SUMMARY OF THE INVENTION It is an object of this invention to provide a new and improved cyclone separator for separating and collecting particles or particulate matter from a fluid stream (which may be gas or liquid) and for thereafter preventing re-entrainment of such particles or particulate matter into cleaned fluid. In the preferred embodiment of this invention, the cyclone separator includes an inlet duct means for receiving a fluid stream and a hollow housing mounted and cooperating with the inlet duct means to form the fluid stream into a fluid vortex. A particle discharge means or collector is mounted onto the exit of the hollow housing for receiving separated particles or particulate matter and collecting same. A clean fluid outlet is mounted within the upper portion of the hollow housing for receiving cleaned fluid which flows upwardly from the center region of the vortex. A hollow truncated cone or cylinder having a closed end is mounted in the exit region of the vortex tube for stabilizing and centering the vortex in order to minimize re-entrainment of particles settling out of the vortex. 1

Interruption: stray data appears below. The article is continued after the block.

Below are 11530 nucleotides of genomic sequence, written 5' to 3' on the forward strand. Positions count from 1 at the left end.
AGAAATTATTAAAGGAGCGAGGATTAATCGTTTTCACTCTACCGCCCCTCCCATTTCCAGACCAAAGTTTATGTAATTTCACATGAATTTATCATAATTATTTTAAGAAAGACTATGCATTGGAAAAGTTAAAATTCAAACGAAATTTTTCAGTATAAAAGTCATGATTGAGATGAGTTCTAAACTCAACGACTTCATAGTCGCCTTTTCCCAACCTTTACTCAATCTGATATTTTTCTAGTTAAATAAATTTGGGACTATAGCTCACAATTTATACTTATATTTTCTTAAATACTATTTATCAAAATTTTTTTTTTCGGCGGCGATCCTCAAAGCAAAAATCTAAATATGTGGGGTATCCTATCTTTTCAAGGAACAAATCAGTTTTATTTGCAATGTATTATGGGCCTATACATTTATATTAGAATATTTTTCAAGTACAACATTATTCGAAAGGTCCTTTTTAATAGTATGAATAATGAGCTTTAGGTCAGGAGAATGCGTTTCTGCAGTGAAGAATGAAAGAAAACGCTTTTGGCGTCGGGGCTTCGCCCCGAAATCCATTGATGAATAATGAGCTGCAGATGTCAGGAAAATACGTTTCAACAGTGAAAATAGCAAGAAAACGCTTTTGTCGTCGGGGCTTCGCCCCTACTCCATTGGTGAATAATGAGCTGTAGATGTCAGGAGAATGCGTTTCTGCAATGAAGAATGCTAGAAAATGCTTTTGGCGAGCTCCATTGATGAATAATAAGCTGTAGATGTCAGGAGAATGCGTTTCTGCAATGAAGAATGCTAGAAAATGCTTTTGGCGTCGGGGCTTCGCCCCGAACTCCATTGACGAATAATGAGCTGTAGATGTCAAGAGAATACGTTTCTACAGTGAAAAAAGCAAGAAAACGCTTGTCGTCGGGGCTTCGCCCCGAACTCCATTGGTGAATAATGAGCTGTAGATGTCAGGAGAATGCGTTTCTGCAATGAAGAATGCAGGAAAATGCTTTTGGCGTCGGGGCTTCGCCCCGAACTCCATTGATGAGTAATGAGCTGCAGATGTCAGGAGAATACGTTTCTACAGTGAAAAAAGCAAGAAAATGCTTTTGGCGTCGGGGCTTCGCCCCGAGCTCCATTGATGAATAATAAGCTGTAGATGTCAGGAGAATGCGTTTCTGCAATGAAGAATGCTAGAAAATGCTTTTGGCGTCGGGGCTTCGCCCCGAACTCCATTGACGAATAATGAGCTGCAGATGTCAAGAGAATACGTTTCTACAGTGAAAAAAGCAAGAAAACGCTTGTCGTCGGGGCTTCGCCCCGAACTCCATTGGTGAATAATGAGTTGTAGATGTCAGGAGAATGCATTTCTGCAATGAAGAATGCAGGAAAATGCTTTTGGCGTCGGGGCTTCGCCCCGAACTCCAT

BRIEF DESCRIPTION OF THE DRAWINGS FIG. .1 is an isometric view of a cyclone separator of the preferred embodiment of this invention having mounted therein the stabilizing means of this invention;
FIG. 2 is a partly schematic and partly sectional view of the closed end, truncated cone vortex stabilizer of this invention;
FIG. 3 is a partly schematic and partly sectional view of the closed end, truncated cone having mounted thereon a centering pin; and
FIG. 4 is a partly sectional and partly schematic view of a stabilizing means having an upper chamber for further stabilizing the vortex;
FIG. 5 is a view of the stabilizing arrangement of FIG. 4 with the upper chamber further providing for dispersement of particles from therein;
FIG. 6 is a schematic view of the placement ofa wire mesh within the hollow, truncated cone portion in order to intercept particles from the air flowing upwardly through an opening in the closed end;
FIG. 7 is a schematic view similar to FIG. 6 wherein the particle intercepting means is expanded metal;
FIG. 8 is a viewsimilar to FIG. 6 wherein the particle intercepting means is a series of baffles; and
FIG. 9 is a View similar to FIG. 6 wherein the particle intercepting means is an alternating series of discs and donuts.